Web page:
How to Plant & Grow


Heathers are short and compact evergreen shrubs that offer a wide selection of choices and colours! With some even being scented, growing a gorgeous seasonal display is easy with these attractive shrubs. 

If you’re new to growing these heathers, then here are a few tips and tricks to keep them looking fabulous all season long.

What We've Included

Choosing Heather  |  When to Plant  |  Where to Plant  |  How to Plant  |  Feeding Heather  |  When to Water  |  Pruning  |  Propagating  |  Common Issues & How to Solve Them  |  When do they Flower?  |  Heather FAQs  |  Inspiration

Choosing the Best Heather for Your Garden

Several varieties make up the overall ‘heather’ umbrella. There’s Erica, Calluna, and Daboecia, all of which flower at different times of the year. This might differ slightly from plant to plant, but as a general rule:  
Erica: Winter to spring.   
Calluna: Summer to autumn.   
Daboecia: Spring, summer, or autumn (depending on the variety).   
If you’re looking for a summer display, then Calluna's are your ideal choice. And similarly, if you’re after a hardy display for the winter garden, then Erica’s are your best bet. Daboecia can flower any time of year, but this depends on the variety.   

When to Plant Heathers

Heathers are best planted in spring or autumn, depending on the variety. You’re more likely to find winter-flowering heathers from autumn as winter bedding, and heathers for spring/summer flowers can be found in spring.   

Where to Plant Heathers

Heathers love well-drained, acidic soil (some can thrive in neutral or alkaline soil). Ensure they’re planted somewhere sunny, as they love sunlight. A lightly shaded spot can also be tolerated.   

How to Plant Heathers

Heathers are usually supplied in modules and pots, which are incredibly easy to plant and maintain.     
Before planting heathers, it’s recommended to test your soil. Many varieties of heather prefer acidic soil (pH 5.5 or less), so use a test kit to double-check. You can add any ericaceous compost or well-rotted manure to the planting site to add acidity, working it in before planting.   
- Dig a hole in the border that’s big enough to house the entire module. If planting in pots, fill a large pot halfway with potting soil and then make several holes that can hold the modules. Do this until the top of the soil from the module is just below the top of the pot.    
- Fill around the modules with soil and firm them down gently.     
- Water well and you’re done!  

Feeding Heathers

Heathers grown in acidic soil won’t need feeding usually. But, if their foliage turns yellow, it could be a sign that the soil has become too alkaline. You can add an ericaceous fertiliser in late March to early April if this is the case.   
Heathers grown in containers will have plenty of fertiliser in the first few months. After that, you can apply an ericaceous fertiliser throughout their growing season.   

When to Water Heathers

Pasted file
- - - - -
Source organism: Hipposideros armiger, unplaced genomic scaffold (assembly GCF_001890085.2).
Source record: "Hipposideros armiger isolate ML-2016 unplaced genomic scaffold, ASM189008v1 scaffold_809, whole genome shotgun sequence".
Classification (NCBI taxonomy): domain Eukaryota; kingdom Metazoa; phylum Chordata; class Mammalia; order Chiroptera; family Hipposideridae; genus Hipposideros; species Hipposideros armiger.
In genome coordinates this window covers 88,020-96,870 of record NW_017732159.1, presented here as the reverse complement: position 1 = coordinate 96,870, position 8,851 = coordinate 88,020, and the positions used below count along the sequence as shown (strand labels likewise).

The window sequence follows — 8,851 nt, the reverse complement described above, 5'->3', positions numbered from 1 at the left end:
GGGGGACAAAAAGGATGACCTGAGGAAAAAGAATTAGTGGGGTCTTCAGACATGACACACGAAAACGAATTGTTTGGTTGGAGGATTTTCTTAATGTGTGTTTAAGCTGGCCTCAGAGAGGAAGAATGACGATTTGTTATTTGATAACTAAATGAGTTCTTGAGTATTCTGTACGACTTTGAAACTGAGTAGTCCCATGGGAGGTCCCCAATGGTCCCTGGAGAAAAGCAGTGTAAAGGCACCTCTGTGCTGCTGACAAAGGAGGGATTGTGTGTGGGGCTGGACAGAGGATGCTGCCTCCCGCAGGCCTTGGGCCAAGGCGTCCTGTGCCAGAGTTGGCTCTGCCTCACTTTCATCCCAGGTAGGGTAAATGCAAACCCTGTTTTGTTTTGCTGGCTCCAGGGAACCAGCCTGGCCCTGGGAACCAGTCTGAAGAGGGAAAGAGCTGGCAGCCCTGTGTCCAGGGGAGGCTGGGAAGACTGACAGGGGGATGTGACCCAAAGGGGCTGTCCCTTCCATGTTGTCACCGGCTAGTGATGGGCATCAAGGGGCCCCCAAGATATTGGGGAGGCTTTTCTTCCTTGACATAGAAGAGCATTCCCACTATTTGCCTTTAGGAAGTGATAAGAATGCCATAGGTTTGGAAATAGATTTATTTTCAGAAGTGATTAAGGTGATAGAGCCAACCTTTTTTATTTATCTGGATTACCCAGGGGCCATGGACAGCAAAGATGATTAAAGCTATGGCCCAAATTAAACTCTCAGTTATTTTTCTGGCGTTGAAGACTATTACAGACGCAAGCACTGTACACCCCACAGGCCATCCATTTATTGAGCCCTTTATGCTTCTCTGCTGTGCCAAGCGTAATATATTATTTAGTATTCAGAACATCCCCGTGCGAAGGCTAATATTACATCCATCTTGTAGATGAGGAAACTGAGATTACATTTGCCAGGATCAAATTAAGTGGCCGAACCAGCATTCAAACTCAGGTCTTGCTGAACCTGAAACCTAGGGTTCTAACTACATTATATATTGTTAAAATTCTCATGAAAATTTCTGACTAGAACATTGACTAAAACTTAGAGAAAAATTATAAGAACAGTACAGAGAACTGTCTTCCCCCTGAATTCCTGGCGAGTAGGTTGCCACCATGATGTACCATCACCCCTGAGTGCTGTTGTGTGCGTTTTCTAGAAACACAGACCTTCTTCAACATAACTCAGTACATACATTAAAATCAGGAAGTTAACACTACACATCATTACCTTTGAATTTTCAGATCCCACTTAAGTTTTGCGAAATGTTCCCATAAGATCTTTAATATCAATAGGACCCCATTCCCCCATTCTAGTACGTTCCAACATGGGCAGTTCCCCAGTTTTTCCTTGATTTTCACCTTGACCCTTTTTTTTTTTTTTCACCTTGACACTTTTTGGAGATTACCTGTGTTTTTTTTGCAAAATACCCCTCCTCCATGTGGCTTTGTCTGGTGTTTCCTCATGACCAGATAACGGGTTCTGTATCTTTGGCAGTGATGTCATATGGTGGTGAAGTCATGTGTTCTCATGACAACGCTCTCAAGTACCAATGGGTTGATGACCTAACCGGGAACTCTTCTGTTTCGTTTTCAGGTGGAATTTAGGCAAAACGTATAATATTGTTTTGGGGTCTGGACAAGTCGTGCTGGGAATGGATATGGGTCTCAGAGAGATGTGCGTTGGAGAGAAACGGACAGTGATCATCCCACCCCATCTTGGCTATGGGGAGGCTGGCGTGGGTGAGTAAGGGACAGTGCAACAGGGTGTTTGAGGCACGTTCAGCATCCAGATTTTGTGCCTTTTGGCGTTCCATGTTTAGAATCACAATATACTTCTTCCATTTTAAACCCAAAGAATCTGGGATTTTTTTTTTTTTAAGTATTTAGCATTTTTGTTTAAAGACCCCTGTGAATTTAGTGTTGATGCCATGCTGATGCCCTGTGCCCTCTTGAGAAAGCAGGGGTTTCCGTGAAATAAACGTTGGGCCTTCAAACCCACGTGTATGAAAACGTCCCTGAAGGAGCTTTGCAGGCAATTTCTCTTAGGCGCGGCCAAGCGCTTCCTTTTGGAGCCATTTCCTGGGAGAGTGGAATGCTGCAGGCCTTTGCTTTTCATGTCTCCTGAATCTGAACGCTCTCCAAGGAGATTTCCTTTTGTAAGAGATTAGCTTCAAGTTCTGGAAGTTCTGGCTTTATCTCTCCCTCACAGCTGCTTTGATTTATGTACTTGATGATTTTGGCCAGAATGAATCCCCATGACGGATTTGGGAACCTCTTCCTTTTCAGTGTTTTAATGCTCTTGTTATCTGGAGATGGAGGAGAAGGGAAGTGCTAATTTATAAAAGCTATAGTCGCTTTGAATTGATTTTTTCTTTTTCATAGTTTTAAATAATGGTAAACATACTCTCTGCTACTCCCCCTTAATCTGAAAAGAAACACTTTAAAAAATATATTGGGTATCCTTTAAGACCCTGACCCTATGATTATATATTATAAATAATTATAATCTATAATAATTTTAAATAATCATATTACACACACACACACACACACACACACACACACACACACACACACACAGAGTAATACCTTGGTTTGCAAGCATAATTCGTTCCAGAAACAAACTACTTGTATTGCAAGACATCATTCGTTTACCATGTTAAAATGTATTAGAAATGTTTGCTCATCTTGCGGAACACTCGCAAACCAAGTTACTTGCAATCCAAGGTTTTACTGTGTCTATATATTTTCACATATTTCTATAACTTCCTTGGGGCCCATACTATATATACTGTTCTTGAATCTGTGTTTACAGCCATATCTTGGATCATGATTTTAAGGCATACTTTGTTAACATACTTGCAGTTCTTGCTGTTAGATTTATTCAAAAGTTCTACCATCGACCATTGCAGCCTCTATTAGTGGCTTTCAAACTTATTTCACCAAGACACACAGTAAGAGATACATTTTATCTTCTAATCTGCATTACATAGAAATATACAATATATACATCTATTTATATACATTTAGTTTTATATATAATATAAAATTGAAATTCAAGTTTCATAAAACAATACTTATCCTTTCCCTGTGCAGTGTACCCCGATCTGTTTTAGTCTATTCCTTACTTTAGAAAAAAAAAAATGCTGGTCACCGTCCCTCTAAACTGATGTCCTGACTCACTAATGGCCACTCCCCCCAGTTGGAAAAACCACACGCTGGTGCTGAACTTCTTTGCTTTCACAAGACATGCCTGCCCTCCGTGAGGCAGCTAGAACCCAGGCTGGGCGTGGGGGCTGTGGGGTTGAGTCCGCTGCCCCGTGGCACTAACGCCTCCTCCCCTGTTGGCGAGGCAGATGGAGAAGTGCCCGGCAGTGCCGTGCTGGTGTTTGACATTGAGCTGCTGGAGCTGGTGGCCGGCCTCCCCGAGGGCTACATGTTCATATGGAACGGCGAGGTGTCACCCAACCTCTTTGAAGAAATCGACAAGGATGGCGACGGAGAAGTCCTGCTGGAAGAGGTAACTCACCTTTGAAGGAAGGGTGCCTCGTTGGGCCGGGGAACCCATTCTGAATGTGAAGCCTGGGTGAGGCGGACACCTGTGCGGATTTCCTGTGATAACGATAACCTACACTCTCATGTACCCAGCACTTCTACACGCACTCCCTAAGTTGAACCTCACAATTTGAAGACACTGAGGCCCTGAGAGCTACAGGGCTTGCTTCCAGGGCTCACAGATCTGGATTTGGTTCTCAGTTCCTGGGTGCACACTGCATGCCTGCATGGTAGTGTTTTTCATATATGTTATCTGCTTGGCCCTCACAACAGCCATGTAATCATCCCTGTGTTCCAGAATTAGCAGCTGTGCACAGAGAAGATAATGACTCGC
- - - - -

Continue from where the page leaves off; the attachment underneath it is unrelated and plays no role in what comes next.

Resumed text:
Water new heathers regularly for their first year. After their first year, they can be quite drought tolerant and won’t need additional watering (except for in extreme drought). However, container-grown heathers will dry out quickly so make sure to water them well regularly, especially in summer.   

Pruning Heathers

To prune heathers, simply snip off faded stems once they’ve finished flowering. Tree varieties won’t need much pruning either – simply cut it back by two-thirds, needing only a light pruning here and thereafter. If it gets too unruly, it can be cut back hard with success.    

Propagating Heathers

You can take semi-ripe cuttings of heathers in summer. To do so, remove non-flowering side shoots, taking lower leaves and potting them into compost. Cover this with a plastic bag to create a humid environment. Keep somewhere shady for 8-12 weeks, then transplant into individual pots. 

Common Issues & How to Solve Them    

Heathers are quite hardy and won’t run into much trouble. However, they can be victim to phytophthora root rot, which is a fungus that causes the stem and roots to decay. This is often caused by waterlogged soil, and you may notice dieback or yellowing.   
Ensuring their soil is well-draining is the first step to avoiding this issue. However, if your heathers become affected, they should be lifted and destroyed. Replace the soil with fresh topsoil and make sure you avoid planting other shrubs in that area. 

When do Heathers Flower?

Flowering times will vary based on what plant you buy! As we’ve mentioned above, there are different species of heather, each flowering at different times of the year. Ericas can flower in winter/spring, calluna will flower in summer/autumn, and daboecia in spring/summer/autumn.     

Heather FAQs

Q: How do you revive dying Heather plants? 
A: You can prevent unsightly heathers by trimming them annually, removing old flowers where needed. If their roots are allowed to dry out completely, this could lead to an early death. If there’s still some hope, you can dig up the heather and soak the roots in a bucket of water to help rejuvenate them, replanting them back in place after.  
Q: Do slugs eat Heather plants? 
A: Slugs don’t tend to be a problem for heathers, so you won’t need to protect them.  
Q: Are Heathers perennial? 
A: Most heathers are evergreen perennials. We recommend double checking your variety if you’re unsure.  

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